Over the years, I can’t tell you how many times I’ve watched business owners stop themselves from launching because they need to take the time to plan it all out. Sort out every last detail. Know exactly what they are doing.
I get it. Some of you work that way. But a lot of you are stopping yourself from finding your success because of it.
Business schools tell you that you need a formal business plan. Maybe if you’re going to apply for a loan, but if you’re a solopreneur? I call bullshit. Sure, have a plan of some sort. Know what it is you want to do, how you’re going to do it, and that sort of thing. But you don’t need a book-sized business plan that would make a college professor or MBA grad proud. Not at the beginning.
Get out there and make something happen. If it fails, adjust. Change course, whether it be a little tweak or a big one. But fail FAST.
I watched a friend labor over a huge formal business plan and launching his business for close to a year. He was super secretive about what his plans were. We’re both wedding photographers, and this isn’t rocket science. (Unless he was figuring out how to do wedding photography on the moon at a price everyone could afford. That would be awesome. But he wasn’t.) So he spent time going over everything. Making sure he had a great logo, which he paid for. Making sure he had purchased all the gear he might ever need. Racking up credit card bills. Dipping in to savings.
With NO IDEA about how the market was going to respond to any of it. And little to no income to finance it anyways.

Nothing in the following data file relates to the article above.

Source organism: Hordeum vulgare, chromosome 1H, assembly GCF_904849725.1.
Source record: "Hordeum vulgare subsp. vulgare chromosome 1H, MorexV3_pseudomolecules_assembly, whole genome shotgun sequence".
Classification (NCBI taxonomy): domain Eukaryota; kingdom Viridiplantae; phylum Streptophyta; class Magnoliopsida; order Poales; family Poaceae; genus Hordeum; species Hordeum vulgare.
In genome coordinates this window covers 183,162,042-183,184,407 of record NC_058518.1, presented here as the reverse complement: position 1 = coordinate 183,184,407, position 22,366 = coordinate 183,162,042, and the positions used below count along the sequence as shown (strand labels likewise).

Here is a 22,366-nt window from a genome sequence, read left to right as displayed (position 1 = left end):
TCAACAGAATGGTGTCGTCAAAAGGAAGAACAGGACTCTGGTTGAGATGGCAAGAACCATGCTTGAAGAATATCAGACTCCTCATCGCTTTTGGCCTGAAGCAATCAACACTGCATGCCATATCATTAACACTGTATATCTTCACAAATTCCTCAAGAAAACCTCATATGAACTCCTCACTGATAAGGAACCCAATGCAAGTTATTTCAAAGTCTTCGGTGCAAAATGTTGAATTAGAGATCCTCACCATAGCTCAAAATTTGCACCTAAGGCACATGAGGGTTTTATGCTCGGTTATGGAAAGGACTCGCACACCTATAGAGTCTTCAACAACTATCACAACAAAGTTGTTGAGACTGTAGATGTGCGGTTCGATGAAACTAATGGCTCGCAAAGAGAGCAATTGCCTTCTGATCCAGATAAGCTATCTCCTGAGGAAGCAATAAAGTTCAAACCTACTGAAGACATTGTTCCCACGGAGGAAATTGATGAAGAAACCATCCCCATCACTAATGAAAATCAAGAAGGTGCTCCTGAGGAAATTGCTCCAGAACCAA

We actually argued over this. It is actually because of him that I learned that not everyone does things my way, even when I think they should. I learned a lot from him.
How would I have done it? I would have launched with a basic logo. Rented gear. (I *heart* Borrow Lenses and they don’t pay me to say that. They are fantastic to work with.) I would have made do, raised money, refined things on the fly, and then purchased things as needed.
On the way, you can refine the plan. You can change pricing, marketing, logos, and your branding.
But you can’t do that in a vacuum. You can’t do that when you have no idea at all what the market thinks of you, or how people will respond.
Obviously, I practice what I preach. I’ve been sitting on wanting to launch this site for ages, but I just haven’t had the time. But who the heck decides on October 31st that they are launching on November 1st with a default template (I’m a photographer — goodness, I really need to change out those banner images soon!), no logo, no solid plan? Oh yeah, me. I’m still sorting out how everything is going to work. But I’m making things. It is happening. And I couldn’t be more thrilled! (That said, with 50,000 words to write this month, I have a feeling the redesign might happen in December.)
Put it out there. Don’t be afraid to do it. Find out what they think.
It isn’t failure. It is growing. You’re just not used to looking at it that way.
3 replies on “Fail Fast, Fail Often…”
Great post! I heart Borrow Lenses too 🙂
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